Invariably, it would begin with someone explaining to me why they (or their “friend”) is entitled to a free house and end with a lengthy (largely Google informed) lecture on the statute of limitations. I tried to avoid getting into the merits of the matter preferring to sip quietly at my scotch until I could slip away. Still, I can understand why this defense has been so appealing. First, it appears to be a fairly straightforward defense. That is, the lender didn’t bring its action in time, and therefore the borrower should get a free house. Second, the idea of a free-house is like a lottery ticket and who doesn’t like to talk about that? Well, while that may be true, the statute of limitations argument(s) had a variety of technical legal problems but try telling that to the borrower who thinks they are getting a free house. Alas, that is exactly what the Florida Supreme Court has now done in Bartram v. U.S. Bank National Association, etc., et. al.

In summary, the Court has recognized that, for purposes of foreclosure, every payment not made is a “separate and distinct default” meaning that even if you stopped paying five years ago and managed to avoid a lawsuit for that long, it doesn’t mean that you are in the clear.

Indeed, the Court has found due to the “unique nature of the mortgage obligations” (which I don’t really get but whatever), each and every payment missed triggers a new limitations period. On a thirty year mortgage, that could add up to a lot of flexibility for the lender.

So what about the acceleration notice?

Many have taken the position that the statute of limitations counts from the date of the acceleration notice. Not so fast said the Court finding that the statute of limitations as to the acceleration notice might apply as to those periods of default but not as to new defaults (missed payments).




Do You Have A Right To A Lien For Your Real Estate Commissions? 

Agents often ask whether they can impose a lien upon real property for the payment of their commissions.  The answer to that question, as is the case with many answers involving the law, it depends.  First, to the extent that the commission claim is related to residential property, a licensee does not have a right to impose a lien upon that property unless such a right is expressly stated in the contract upon which the lien claim is predicated.  That means that if you use the standard form listing agreements, you likely have no right to impose a claim of lien for your commission if a dispute arises.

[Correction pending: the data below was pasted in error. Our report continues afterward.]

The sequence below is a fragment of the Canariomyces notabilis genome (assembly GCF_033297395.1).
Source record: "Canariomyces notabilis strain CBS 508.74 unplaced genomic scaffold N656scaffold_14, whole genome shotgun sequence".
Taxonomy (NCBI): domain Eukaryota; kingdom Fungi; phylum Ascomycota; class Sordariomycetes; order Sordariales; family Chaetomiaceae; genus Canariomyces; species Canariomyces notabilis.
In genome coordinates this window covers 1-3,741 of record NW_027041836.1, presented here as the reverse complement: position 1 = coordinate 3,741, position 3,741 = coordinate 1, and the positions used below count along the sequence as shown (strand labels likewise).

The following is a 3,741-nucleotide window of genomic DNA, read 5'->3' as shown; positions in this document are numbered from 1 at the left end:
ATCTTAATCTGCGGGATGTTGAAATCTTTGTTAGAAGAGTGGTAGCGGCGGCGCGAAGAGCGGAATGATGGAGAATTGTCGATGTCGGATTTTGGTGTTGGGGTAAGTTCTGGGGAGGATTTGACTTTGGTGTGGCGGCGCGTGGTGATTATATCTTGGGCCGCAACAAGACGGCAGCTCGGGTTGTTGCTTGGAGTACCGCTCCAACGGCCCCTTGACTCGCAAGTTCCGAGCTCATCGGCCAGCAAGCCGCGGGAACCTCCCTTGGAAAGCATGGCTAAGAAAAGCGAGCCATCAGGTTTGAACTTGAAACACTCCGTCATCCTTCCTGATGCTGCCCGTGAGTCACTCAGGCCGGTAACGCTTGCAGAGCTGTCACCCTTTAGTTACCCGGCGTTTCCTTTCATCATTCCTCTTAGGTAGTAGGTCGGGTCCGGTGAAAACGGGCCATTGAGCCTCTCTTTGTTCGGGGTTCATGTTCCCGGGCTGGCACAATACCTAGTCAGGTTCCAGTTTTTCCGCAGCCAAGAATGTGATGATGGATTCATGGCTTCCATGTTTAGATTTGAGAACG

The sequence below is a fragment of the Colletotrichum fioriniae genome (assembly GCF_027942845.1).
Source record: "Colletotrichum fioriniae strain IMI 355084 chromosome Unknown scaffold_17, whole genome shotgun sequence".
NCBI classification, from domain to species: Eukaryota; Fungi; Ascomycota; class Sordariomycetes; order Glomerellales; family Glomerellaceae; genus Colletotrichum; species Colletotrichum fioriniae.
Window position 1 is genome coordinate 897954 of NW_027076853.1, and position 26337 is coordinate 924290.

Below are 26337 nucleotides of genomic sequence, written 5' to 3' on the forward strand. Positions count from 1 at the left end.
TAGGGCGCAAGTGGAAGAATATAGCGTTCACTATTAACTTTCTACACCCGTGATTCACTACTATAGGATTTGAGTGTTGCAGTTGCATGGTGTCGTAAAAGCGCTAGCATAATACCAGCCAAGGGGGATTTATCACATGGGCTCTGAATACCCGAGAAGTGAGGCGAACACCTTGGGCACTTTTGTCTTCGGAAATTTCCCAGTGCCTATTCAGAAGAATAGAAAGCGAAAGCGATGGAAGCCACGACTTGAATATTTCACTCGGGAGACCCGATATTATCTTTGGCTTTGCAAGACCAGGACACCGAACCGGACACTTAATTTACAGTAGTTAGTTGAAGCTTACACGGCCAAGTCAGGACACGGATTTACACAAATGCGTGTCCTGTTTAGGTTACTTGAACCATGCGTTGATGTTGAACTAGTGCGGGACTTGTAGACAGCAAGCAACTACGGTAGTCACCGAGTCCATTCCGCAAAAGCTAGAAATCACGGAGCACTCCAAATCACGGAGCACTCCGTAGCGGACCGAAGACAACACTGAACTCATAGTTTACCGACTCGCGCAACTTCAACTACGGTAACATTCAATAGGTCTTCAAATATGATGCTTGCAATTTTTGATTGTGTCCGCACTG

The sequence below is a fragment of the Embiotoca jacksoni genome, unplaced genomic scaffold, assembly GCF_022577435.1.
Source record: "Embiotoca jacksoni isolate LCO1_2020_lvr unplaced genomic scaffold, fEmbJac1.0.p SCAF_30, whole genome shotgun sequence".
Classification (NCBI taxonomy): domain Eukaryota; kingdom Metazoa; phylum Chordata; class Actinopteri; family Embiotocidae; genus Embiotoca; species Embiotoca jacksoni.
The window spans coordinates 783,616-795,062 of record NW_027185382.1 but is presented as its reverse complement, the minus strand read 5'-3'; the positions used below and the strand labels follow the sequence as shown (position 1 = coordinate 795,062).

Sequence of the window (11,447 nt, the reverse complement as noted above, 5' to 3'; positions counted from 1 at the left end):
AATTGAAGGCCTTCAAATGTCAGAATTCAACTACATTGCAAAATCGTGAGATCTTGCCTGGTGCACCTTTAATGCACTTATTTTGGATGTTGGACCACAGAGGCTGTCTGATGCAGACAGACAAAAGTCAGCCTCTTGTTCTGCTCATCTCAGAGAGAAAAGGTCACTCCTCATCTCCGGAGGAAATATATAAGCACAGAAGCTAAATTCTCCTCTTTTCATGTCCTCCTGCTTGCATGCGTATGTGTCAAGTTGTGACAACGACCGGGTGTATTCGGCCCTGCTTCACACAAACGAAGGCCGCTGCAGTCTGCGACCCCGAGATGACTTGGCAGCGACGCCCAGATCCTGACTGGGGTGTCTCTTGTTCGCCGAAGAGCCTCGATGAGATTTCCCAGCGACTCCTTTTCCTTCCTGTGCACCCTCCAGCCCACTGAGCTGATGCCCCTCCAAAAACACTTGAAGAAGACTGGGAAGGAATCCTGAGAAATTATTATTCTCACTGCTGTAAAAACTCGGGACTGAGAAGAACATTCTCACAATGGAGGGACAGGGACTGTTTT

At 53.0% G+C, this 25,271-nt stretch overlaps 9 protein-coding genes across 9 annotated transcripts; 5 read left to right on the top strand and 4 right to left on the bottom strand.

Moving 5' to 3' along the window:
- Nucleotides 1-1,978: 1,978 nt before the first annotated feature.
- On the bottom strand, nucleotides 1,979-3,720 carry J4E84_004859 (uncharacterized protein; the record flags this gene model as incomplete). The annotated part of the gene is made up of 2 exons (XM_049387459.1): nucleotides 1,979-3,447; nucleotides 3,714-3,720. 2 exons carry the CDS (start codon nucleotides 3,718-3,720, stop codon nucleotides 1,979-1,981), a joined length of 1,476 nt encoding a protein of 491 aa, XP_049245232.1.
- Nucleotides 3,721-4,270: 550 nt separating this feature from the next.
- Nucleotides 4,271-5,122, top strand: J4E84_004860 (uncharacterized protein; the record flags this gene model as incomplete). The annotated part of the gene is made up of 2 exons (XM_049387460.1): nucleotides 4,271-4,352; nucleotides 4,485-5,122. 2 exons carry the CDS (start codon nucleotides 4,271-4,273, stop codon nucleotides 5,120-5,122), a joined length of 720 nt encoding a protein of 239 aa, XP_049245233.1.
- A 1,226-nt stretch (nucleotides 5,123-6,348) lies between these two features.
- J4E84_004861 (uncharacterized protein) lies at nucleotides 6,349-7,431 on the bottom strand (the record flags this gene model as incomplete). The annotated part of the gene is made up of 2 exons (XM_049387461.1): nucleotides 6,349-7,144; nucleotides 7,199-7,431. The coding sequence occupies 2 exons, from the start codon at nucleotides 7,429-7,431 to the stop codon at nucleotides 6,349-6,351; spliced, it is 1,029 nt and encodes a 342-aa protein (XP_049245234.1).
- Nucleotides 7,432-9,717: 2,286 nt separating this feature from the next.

In the commercial context, there is a statute that expressly permits the imposition of a lien to secure the payment of commissions.  Still, in the recent decision, Wells Capital Investments, LLC v. Exit 1 Stop Realty, (2014 WL 4476478 September 12, 2014) the Court held that where an agent discontinues marketing efforts and communication with the seller, it may be deemed to have abandoned the commission agreement, and, as a result, not be entitled to its commission.  The Court further references that “once a contract is abandoned, a seller is free to sell its property to anyone, ‘including the purchaser first found by the broker,’ either by means of negotiations with the purchaser or through the medium of another broker.’”

The above is based upon the obligations under a listing agreement and was differentiated from the Court’s analysis in the seminal case on the “procuring cause” doctrine, Rotemi Realty, Inc. v Act Realty Co., 911 So. 2d 1181, (Fla. 2005).

Its important that agents make sure in residential transactions that if they want to have the right to impose a lien for non payment of commissions that they state as much in their listing agreement(s).  In commercial transactions, while it’s not necessary, it is still advisable and in both cases, an entitlement to a commission requires continued effort, involvement and presumably, communication.

If you are a licensee expecting a commission, the most important thing you can do is remain in touch, engaged in the transaction and involved with the parties.  Documenting your efforts and involvement can be critical in determining whether you are entitled to be paid or not.  Even when dealing with rentals where you are expecting renewal commissions, you’ll want to make sure that you are contractually entitled to them and that you remain in contact.